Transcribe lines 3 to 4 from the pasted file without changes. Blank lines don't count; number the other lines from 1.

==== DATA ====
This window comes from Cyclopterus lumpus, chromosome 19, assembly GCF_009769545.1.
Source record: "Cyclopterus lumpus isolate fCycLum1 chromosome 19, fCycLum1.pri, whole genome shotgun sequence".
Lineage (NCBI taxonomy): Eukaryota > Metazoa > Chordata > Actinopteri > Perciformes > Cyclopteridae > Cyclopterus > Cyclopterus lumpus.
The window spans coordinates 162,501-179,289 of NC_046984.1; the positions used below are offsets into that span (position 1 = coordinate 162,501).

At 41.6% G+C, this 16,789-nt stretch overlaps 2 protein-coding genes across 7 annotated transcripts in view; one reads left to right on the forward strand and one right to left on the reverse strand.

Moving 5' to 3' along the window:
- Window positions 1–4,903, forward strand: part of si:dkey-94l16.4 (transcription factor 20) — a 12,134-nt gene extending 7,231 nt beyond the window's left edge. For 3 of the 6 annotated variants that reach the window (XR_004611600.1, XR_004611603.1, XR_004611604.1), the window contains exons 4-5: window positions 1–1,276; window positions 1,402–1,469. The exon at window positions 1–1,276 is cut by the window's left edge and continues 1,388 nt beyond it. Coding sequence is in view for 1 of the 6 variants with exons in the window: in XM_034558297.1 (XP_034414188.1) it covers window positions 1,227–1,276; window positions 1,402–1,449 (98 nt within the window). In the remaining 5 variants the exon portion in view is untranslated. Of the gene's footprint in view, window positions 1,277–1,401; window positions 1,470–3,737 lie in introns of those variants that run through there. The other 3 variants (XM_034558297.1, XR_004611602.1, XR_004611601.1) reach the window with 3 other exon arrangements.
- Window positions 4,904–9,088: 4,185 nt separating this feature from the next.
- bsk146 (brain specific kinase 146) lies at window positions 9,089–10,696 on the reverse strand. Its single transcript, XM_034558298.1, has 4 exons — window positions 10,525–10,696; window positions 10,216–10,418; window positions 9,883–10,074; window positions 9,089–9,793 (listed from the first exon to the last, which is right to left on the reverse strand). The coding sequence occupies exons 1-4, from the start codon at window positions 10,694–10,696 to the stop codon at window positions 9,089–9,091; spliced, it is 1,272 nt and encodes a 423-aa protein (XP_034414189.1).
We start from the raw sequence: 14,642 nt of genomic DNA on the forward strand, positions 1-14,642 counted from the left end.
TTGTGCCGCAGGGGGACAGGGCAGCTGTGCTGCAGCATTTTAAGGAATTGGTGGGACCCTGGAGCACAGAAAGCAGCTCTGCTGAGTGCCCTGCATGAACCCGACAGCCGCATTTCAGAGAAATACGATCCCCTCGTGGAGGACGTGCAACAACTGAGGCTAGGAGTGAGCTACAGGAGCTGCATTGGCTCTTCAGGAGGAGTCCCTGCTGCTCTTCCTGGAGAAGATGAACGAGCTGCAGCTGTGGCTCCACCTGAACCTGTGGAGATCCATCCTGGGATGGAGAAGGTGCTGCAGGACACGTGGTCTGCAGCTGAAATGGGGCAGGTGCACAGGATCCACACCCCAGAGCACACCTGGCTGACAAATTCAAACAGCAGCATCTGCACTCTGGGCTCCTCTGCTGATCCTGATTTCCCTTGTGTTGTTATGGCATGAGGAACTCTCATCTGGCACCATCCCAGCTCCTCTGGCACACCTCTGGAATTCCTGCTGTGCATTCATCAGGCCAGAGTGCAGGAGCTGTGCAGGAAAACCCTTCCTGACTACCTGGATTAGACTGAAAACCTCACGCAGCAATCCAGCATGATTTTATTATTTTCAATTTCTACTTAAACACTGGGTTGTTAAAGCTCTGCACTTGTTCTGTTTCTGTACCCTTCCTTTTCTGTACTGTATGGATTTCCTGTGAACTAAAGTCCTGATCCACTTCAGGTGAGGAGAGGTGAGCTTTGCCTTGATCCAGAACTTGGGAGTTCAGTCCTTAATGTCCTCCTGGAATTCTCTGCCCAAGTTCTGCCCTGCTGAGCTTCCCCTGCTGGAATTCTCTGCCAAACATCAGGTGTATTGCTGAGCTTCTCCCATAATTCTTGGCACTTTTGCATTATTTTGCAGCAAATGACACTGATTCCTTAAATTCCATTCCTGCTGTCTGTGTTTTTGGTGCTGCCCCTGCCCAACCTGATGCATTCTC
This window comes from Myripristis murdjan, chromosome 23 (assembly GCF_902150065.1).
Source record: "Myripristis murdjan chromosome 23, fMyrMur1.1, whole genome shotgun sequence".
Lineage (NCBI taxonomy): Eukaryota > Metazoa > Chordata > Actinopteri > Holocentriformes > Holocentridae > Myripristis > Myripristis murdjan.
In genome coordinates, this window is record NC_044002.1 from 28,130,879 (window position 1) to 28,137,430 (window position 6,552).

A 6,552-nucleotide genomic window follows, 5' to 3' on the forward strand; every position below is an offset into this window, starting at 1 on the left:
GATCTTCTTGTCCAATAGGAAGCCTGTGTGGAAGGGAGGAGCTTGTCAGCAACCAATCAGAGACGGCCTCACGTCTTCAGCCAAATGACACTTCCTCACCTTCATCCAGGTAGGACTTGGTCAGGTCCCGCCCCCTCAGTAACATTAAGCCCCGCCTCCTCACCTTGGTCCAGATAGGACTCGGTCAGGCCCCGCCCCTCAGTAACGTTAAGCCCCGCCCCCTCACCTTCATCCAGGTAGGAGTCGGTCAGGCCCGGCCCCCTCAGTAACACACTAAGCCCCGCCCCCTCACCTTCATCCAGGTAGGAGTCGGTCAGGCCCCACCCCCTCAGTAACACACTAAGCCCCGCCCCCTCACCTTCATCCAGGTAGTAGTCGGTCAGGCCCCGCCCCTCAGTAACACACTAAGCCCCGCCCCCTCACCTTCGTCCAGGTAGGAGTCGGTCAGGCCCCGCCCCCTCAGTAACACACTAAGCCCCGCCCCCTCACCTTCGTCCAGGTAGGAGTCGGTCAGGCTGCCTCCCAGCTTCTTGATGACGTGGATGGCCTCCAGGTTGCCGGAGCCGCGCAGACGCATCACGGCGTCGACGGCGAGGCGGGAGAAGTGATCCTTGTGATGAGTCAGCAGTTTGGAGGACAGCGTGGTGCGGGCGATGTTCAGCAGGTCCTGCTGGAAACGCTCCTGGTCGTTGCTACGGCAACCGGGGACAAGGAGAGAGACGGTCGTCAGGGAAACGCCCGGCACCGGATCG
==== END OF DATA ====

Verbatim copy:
Lineage (NCBI taxonomy): Eukaryota > Metazoa > Chordata > Actinopteri > Perciformes > Cyclopteridae > Cyclopterus > Cyclopterus lumpus.
The window spans coordinates 162,501-179,289 of NC_046984.1; the positions used below are offsets into that span (position 1 = coordinate 162,501).